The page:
While Brazilian officials involved in the construction and renovation of the many structures needed for the World Cup next year and the Olympics in 2016 assure the media that the projects will all be finished in time for the world-famous sporting events, the recent protests throughout the country have led observers to question whether the country will be ready for the spotlight. Perhaps more importantly, many are asking whether the construction boom will actually help this country which currently lacks adequate infrastructure, from schools to roads to policing and governance.
The protests began a few weeks ago in response to a fare hike in the public bus system, but over the past few weeks they have morphed into more general objections against what many see as a corrupt system and a misappropriation of funds.
The progress is slow on many of the projects that just a few years ago the Brazilian government had promised would be finished in time for the World Cup. For example, of the 31 airports in the country that are supposed to see renovations for the influx of travelers in just one year, work has only begun at 18. This slow pace is true of a huge number of the infrastructure and renovation projects that the government had promised to finish with the help of private investments. When the total bill is over $31 billion — and that includes only public expenditures — it is no wonder that Brazil has seen protests that question the use of the money.
The balance of whether or not host countries benefit from world renowned sporting events such as the World Cup and the Olympics is an interesting one. On the one hand, it is undeniable that the events bring in thousands of tourists to the host country who must spend big money on food, accommodation, and transport and that millions of people watch the sports on television which can reel in advertisement dollars as well.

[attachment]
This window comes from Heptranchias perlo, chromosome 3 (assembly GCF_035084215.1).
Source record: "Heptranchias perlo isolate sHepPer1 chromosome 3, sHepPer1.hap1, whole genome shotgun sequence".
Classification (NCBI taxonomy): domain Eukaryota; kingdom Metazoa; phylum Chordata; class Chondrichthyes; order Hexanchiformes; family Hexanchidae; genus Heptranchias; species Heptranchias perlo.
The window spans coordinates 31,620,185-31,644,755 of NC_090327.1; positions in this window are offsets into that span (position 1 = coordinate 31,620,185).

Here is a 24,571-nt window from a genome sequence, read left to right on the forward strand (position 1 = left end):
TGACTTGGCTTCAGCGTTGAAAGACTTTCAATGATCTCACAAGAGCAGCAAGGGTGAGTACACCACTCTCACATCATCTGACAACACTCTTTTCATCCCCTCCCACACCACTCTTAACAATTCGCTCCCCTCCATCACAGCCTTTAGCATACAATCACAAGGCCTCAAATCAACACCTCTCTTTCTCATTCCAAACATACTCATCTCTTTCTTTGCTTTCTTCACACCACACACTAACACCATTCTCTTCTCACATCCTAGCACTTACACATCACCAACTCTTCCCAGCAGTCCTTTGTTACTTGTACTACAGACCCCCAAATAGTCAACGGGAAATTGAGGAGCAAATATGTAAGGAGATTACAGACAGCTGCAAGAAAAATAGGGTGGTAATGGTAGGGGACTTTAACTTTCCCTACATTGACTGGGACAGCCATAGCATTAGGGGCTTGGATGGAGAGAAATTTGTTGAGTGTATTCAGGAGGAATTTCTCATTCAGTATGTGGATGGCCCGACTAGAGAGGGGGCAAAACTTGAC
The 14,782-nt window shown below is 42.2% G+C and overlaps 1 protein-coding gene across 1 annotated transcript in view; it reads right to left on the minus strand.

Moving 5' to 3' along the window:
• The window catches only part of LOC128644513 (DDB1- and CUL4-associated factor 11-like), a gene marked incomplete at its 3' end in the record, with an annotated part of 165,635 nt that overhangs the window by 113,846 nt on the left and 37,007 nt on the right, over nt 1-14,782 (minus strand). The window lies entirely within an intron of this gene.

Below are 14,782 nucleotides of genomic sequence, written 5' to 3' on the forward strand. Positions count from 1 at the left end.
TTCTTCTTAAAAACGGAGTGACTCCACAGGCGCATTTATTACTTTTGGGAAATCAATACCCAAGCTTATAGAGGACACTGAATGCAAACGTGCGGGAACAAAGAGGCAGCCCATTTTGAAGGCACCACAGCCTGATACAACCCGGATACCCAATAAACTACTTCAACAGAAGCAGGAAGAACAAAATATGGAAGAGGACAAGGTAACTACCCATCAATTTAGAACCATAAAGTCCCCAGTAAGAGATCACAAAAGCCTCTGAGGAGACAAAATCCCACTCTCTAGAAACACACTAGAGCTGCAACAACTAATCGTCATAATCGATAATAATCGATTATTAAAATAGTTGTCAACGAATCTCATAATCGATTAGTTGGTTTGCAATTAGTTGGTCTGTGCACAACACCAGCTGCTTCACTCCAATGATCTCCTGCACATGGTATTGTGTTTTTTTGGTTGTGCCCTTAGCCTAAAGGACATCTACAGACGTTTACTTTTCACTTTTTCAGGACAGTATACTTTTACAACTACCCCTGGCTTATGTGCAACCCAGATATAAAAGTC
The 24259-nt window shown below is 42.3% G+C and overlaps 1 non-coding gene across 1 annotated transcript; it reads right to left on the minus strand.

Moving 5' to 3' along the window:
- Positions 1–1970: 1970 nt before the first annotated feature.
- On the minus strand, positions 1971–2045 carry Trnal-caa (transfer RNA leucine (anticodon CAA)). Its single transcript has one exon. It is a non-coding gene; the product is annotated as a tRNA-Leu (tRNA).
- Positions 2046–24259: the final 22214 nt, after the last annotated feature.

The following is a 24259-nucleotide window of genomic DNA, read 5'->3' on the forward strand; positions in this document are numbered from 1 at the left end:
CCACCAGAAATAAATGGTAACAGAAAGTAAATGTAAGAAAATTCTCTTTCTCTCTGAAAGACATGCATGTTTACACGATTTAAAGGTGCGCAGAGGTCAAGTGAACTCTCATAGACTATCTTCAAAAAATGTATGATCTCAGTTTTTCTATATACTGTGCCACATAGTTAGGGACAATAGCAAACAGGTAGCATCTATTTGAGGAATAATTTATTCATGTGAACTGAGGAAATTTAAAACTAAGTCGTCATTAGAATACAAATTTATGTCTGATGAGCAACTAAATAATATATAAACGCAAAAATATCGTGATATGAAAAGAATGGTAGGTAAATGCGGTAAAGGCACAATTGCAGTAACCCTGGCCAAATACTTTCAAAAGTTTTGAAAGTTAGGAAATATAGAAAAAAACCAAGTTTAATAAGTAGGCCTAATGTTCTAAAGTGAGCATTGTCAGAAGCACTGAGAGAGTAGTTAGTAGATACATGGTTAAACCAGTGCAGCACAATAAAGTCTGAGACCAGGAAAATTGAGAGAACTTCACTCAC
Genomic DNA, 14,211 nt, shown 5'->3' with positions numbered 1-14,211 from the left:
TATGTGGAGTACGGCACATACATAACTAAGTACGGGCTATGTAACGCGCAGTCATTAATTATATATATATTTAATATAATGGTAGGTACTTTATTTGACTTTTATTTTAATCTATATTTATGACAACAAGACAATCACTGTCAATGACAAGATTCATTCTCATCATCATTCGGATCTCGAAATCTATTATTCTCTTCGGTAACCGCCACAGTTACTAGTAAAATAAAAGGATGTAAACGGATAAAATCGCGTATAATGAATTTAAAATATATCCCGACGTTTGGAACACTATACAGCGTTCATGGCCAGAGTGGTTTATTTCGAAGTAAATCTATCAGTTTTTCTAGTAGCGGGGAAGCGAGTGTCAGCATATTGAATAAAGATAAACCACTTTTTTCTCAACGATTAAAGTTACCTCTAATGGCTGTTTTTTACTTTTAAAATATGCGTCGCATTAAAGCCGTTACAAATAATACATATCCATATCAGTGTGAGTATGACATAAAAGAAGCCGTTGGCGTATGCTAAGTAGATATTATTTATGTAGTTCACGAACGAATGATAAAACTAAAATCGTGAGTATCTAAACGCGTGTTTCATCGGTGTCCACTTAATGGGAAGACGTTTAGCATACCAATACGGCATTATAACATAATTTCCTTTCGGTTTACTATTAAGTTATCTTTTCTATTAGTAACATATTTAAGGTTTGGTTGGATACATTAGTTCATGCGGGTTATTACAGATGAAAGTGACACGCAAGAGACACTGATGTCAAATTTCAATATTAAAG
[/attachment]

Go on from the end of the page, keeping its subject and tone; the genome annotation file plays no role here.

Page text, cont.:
On the other hand, most host countries still come up with a huge loss. Often the money that they spend building stadiums, an Olympic Village, and more are not necessarily useful to the permanent residents after the athletes have left. Even television revenues, most of which in fact go to the organizing bodies rather than to the host country, cannot come close to paying back the money the host country will spend. Even the historical legacy and media spotlight cannot make up for the dollar loss.
"It is showing that major sporting events have reached a point where you need to re-discuss what is being done and what is really a legacy," said Sylvia Schenk, senior adviser for sport at anti-corruption watchdog Transparency International.
Take South Africa for example: In one case, the new Cape Town Stadium, the government spent a huge amount of money to completely renovate an otherwise functioning stadium in order to make it look modern and have a better view over the ocean for the television cameras. According to University of Michigan sports economist Stefan Szymanski, almost none of the money went to the supporting infrastructure such as roads to get to the stadium, which made the new stadium close to useless once the World Cup ended.
In spite of these arguably misappropriated uses for public money, it is the underlying structural problems in the country that threaten the Brazil Olympics in three years. The protests may have hit a recent calm, at least in comparison to their original fervor, but the problems that Brazilians see every day will not disappear quickly. If the government continues to spend money on fancy new construction projects and fails to update international airports or build adequate roads — structures that will directly benefit the Brazilian people in the coming decades — these protests will likely come back in full swing to compete with the athletes for attention on national television.